ISSUE: Is a transfer of real estate in exchange for an agreement to provide maintenance for life subject to the Massachusetts deeds excise?
DISCUSSION: Massachusetts imposes an excise upon the transfer of any deed, instrument or other writing whereby realty sold is conveyed to a purchaser. G.L. c. 64D, § 1. The excise is based upon the consideration given for the property and applies whenever the consideration, exclusive of any lien or encumbrance remaining on the property, is greater than $100. The tax is paid by the person making or signing the deed and is evidenced by an affixed stamp. As of July 1, 1989, the tax is $2.00 for each $500, or fraction, of consideration plus an additional tax of 14% of the tax imposed, i.e., $2.28/$500, except in Barnstable County where the rate, including surtax, is $2.85/$500. The rates are currently scheduled to change on July 1, 1992.
When parties exchange real estate for life maintenance, the transfer of the real estate is subject to the deeds excise. The excise is imposed on the net value of the real estate conveyed, here $180,000, less any lien or encumbrance remaining. The house is fully paid for; there is no lien or encumbrance remaining. The excise is therefore $820.80 ($180,000/$500x$2.28) and is to be paid by Helen as maker of the deed.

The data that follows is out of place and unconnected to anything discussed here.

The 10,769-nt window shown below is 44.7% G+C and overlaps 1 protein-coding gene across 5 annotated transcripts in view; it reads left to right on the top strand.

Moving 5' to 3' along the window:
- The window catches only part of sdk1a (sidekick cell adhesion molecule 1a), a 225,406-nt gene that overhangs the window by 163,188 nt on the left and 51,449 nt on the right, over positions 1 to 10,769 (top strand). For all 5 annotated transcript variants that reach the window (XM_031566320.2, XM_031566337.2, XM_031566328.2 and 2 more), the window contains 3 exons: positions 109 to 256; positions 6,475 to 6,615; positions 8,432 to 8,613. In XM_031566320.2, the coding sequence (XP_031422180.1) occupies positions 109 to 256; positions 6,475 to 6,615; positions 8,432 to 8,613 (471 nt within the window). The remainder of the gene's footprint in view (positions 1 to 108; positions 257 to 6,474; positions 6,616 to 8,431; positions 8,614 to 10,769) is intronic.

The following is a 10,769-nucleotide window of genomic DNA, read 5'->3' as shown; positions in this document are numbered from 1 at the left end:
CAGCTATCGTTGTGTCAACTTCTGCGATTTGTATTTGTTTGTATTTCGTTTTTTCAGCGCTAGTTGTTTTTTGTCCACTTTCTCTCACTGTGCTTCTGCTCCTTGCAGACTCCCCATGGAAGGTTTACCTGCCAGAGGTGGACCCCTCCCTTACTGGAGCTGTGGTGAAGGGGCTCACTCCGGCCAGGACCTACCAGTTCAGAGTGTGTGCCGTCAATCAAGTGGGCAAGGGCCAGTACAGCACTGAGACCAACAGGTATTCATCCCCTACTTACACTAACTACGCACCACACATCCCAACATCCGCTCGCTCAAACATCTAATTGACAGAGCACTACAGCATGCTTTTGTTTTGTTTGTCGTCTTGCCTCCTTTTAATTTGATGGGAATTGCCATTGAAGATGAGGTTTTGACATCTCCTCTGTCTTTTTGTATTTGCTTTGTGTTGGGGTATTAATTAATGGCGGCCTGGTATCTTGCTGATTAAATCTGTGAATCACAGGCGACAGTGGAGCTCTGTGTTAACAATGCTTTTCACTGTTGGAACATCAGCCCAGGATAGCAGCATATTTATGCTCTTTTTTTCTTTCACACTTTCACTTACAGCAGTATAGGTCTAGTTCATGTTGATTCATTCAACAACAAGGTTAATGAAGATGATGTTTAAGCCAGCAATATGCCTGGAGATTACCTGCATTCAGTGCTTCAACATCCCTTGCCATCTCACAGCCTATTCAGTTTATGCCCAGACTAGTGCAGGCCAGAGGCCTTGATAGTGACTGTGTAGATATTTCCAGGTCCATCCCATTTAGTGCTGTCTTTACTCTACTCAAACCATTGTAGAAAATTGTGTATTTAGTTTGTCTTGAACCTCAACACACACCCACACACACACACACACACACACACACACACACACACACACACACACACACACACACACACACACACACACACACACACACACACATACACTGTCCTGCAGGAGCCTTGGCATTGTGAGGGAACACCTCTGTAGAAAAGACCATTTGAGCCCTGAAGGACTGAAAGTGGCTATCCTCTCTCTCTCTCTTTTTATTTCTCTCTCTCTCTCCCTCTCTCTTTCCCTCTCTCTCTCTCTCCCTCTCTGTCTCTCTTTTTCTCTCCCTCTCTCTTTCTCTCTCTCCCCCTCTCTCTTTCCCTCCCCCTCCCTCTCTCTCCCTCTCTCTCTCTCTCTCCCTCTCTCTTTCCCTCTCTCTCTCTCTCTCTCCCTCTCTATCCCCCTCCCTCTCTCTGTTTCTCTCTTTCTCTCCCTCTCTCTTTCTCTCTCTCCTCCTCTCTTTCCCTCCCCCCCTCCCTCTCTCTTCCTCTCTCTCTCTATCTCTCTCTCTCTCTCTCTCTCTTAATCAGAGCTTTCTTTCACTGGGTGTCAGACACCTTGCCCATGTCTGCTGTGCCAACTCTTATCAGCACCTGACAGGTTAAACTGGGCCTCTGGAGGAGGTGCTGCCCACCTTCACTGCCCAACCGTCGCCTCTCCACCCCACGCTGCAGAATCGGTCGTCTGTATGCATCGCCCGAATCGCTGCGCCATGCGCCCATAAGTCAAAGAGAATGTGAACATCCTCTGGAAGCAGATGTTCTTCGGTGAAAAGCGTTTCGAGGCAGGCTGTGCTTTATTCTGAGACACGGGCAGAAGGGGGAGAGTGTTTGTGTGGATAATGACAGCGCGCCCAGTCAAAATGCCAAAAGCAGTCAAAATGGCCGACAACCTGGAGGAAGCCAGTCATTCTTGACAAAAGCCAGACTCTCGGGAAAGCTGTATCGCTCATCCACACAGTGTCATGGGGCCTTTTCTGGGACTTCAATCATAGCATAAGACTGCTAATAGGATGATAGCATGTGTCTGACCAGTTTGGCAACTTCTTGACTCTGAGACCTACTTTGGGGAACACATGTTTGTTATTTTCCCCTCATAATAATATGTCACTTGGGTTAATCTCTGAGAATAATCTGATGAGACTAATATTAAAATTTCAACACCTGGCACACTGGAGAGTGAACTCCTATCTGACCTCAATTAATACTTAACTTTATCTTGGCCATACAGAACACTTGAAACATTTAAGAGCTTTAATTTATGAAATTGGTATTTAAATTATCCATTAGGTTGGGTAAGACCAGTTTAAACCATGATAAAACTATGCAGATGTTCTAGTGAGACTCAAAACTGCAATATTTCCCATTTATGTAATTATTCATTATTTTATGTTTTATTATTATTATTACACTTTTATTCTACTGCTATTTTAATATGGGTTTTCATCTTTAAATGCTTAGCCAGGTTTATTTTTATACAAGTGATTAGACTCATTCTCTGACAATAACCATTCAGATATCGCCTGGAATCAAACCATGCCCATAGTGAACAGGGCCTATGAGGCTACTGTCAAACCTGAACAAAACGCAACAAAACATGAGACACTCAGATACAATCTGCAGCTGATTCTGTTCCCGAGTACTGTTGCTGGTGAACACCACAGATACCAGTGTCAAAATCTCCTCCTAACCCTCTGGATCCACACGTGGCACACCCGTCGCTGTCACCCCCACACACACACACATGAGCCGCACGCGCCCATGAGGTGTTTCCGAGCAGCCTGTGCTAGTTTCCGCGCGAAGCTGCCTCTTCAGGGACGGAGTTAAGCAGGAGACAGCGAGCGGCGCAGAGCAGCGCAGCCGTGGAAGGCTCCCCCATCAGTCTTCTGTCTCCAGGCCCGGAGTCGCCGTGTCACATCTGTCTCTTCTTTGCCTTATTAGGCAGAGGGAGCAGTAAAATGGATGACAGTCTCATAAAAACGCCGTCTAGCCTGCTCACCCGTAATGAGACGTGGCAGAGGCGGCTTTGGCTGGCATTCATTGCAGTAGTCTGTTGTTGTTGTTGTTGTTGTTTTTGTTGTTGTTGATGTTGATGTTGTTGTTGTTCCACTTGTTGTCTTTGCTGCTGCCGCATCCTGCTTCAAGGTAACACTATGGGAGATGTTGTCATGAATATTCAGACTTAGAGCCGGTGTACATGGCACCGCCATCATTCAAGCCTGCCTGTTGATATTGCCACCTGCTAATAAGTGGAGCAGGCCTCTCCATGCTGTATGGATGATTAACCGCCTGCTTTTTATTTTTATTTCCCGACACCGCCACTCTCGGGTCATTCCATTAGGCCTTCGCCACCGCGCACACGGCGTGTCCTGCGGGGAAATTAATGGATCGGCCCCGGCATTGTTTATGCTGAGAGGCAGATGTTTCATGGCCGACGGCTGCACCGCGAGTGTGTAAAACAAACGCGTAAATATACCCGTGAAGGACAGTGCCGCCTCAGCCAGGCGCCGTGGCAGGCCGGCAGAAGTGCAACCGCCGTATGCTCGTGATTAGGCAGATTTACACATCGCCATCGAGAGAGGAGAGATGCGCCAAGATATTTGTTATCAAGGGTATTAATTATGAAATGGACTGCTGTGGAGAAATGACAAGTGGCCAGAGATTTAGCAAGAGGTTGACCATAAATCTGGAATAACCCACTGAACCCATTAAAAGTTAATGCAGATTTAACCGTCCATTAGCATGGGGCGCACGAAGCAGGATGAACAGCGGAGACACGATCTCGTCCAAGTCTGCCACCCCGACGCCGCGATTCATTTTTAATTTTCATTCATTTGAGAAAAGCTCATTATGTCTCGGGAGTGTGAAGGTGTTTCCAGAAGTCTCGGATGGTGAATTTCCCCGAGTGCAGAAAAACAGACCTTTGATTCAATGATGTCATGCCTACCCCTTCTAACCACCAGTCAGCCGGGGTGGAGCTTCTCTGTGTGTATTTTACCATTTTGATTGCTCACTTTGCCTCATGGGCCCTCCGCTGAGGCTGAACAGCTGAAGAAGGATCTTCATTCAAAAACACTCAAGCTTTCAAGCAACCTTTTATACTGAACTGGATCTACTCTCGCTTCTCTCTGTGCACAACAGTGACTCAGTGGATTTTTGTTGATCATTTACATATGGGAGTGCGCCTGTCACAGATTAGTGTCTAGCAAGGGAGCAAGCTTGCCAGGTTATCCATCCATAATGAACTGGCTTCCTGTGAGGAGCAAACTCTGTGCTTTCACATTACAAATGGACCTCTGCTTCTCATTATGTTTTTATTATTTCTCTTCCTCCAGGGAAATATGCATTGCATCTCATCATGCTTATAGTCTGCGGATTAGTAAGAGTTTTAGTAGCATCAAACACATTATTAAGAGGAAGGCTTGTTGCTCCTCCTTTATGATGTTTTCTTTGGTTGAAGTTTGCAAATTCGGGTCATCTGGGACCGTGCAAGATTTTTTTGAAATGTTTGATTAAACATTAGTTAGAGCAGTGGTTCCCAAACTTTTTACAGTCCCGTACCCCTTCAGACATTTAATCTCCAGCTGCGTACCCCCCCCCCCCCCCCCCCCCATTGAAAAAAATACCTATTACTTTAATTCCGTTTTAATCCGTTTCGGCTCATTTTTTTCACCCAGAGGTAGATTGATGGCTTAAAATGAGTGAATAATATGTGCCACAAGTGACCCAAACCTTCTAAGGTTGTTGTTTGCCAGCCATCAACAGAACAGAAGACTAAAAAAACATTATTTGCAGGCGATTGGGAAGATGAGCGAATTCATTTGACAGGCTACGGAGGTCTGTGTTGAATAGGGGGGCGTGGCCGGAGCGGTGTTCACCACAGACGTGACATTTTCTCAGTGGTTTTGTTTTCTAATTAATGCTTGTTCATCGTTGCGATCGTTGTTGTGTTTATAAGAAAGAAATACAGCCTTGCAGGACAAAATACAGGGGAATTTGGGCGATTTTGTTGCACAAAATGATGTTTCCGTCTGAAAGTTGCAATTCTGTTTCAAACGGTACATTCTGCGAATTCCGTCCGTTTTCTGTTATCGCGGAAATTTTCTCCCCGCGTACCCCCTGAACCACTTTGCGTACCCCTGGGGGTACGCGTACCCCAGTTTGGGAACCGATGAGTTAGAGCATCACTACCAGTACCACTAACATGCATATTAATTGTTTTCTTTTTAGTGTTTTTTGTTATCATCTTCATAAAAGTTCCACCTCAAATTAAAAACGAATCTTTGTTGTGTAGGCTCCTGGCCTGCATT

DIRECTIVE: A transfer of real estate in exchange for life maintenance is subject to the Massachusetts deeds excise, computed upon the net value of the property conveyed.
REFERENCE: G.L. c. 64D, § 1; DOR-D 88-18.
/s/Stephen W. Kidder
Stephen W. Kidder
Commissioner of Revenue
December 11, 1989
This Directive represents the official position of the Department of Revenue on the application of the law to the facts as stated. The Department and its personnel will follow this Directive, and taxpayers may rely upon it, unless it is revoked or modified pursuant to 830 CMR 62C.01(5)(e). In applying this Directive, however, the effect of subsequent legislation, regulations, court decisions, Directives, and TIRs must be considered, and Department personnel and taxpayers may rely upon this Directive only if the facts, circumstances and issues presented in other cases are substantially the same as those set forth in this Directive.
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